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Stetzerizer Filters – Additional Installation Notes
- For best results, make sure you turn your electronic devices ON during filter installation – especially televisions and computers.
- Install two (2) Stetzerizer filters where each computer and each television in the home is located. If you have Plasma TV’s you will need to install three (3) filters where each of those is located. You will likely need power strips and/or tri-tap adapters (electrical tees) in order to accommodate the filters. Installing filters in these locations first will lower readings throughout the house and should result in using fewer filters overall. Then move on to testing with the Microsurge meter and finishing the install.
- After Step 2 has been completed, pick an outlet to start testing with the Microsurge meter – we usually start in a bedroom. Plug in the Microsurge meter and note the number on the LCD display (expressed in GS units). Plug in 1 Stetzerizer filter to the same outlet and note the number on the meter again.
- 4. If you see a reduction in GS unit readings of 20% or more, leave the filter in that outlet and unplug the meter. Move on to the next outlet and repeat the same process.
- If you did not see a reduction of 20% or more, remove the filter and the meter – you do not need a filter at that particular outlet. Move on to the next outlet and repeat the same process.
- Continue these steps until you have tested every outlet in your home – including the garage and basement, but excluding outdoor outlets – and installed filters where they are needed. The average house needs about 20 Stetzerizer filters – you may need more if you have more electronic devices in your home.
- Note: Save the kitchen for last; there are normally fewer outlets in the kitchen, so having them filled with filters is inconvenient. There are also other problems that can present themselves in the kitchen, or even in other rooms of the home. The most common thing we see is outlets having a shared neutral wire; steps to resolve this issue follow:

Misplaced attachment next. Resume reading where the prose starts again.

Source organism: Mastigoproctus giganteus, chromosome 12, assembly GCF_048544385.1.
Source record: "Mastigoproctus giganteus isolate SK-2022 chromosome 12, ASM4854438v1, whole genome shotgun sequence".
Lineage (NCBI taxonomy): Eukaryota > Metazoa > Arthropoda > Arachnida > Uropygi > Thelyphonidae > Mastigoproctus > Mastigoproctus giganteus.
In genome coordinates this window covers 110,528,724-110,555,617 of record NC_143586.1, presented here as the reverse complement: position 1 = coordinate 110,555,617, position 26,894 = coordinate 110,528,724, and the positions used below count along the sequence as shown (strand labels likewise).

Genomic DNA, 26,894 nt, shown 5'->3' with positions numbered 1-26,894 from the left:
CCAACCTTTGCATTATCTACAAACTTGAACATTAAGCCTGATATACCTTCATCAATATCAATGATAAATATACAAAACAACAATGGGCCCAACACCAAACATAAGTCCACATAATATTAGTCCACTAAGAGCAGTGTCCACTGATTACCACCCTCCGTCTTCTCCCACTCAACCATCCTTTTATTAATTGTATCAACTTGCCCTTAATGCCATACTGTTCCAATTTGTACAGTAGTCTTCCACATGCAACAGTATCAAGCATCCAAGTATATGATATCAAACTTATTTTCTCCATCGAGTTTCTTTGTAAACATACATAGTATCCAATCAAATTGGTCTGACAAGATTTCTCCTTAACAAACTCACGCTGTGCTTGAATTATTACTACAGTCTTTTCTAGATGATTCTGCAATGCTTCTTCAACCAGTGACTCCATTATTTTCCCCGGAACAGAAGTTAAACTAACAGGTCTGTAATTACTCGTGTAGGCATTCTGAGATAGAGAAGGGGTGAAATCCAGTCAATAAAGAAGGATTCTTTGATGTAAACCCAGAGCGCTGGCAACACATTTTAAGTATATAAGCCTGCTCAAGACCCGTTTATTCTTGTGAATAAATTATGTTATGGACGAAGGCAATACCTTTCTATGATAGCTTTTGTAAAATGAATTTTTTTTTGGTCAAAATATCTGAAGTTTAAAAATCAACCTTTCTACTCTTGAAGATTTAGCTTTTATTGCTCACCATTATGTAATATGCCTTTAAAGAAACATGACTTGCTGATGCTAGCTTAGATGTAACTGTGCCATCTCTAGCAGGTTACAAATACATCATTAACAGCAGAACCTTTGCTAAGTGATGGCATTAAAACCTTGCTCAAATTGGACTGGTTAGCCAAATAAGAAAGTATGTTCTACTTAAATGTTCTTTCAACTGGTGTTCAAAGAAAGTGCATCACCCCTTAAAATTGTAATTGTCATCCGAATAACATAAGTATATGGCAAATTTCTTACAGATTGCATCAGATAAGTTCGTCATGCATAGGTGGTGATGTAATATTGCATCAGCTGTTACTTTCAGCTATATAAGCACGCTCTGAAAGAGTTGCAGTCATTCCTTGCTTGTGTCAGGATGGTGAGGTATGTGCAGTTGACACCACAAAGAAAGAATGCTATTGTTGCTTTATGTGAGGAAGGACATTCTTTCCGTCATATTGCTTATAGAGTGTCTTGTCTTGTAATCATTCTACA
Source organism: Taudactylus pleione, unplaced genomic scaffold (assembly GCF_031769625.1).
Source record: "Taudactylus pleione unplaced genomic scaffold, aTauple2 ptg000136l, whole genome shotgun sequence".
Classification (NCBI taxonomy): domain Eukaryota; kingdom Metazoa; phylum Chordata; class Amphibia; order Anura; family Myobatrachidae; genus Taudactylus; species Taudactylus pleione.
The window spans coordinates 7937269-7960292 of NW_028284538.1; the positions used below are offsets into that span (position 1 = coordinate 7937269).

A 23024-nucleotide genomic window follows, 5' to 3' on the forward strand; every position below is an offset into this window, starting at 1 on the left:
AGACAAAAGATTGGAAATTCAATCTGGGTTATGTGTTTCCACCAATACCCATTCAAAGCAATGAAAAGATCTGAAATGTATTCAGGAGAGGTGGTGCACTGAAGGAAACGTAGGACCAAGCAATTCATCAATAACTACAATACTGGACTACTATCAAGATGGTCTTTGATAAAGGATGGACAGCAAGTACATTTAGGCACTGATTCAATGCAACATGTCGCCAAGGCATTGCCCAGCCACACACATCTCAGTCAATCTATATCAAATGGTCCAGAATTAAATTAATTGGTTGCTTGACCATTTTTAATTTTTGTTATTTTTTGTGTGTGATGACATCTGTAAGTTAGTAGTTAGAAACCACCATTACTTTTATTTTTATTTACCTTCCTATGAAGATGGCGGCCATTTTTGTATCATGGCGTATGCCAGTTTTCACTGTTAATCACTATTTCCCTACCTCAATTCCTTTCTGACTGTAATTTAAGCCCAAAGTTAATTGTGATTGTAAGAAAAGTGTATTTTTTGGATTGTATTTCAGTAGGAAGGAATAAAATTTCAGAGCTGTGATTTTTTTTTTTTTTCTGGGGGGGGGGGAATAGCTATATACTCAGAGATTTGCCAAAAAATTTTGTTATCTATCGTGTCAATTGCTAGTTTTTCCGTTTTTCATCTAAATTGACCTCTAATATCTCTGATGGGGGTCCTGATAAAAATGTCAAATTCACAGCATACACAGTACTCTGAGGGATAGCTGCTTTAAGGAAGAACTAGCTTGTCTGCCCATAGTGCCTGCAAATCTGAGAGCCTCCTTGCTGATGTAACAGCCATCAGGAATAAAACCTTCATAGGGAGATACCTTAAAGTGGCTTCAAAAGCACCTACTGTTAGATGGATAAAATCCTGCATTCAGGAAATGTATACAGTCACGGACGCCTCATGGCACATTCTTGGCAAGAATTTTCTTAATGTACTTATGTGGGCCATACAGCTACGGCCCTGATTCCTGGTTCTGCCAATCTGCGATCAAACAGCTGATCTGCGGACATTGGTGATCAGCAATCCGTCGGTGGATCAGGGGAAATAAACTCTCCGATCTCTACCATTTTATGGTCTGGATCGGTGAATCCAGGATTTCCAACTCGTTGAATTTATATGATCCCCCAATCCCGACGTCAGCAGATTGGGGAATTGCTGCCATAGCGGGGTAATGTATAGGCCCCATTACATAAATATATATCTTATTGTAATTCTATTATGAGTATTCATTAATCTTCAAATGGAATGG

- Say you are testing an outlet and you have the Microsurge meter plugged into the bottom half of the receptacle. Normally you would plug in a Stetzerizer filter to the top half of the receptacle and the GS unit reading on the meter would decrease. However, at this outlet you find that when you plug in the filter the meter reading increases; this indicates a shared neutral.
- To properly filter this outlet, you’ll need 2 powerstrips or electrical tees. Plug one powerstrip into the top of the receptacle, and another into the bottom receptacle.
- Plug the Microsurge meter into one of the powerstrips and note the GS unit reading. Then plug a filter into that same powerstrip – you should see the GS unit reading decrease this time. Repeat this process in the other powerstrip.
- You’ll end up with a powerstrip and a filter plugged into both the top and bottom halves of the receptacle, and your shared neutral problem is solved.
- Another thing to look out for is switched outlets – outlets controlled by a light switch. These are most common in the living room, but other rooms may have them as well. Be sure that you do not install Stetzerizer filters in the “switched” portion of a switched outlet, as turning the outlet off would effectively remove the filter from your installation.
- Once this process has been followed you should be able to go back to any outlet in your home and see GS readings of 50 or less (35 or less is ideal).
Testing for “bad” light bulbs
1) Tools needed: floor or desk lamp, Stetzerizer Microsurge meter
2) Install the light bulb you wish to test in the floor or desk lamp, and plug the lamp into an outlet.
3) Plug the Microsurge meter into the same outlet and note the GS unit reading on the display.
4) Turn the floor/desk lamp on and note the GS unit reading again. If it increased by more than a few points, the light bulb is a generator of dirty electricity – you don’t want to use it in your home.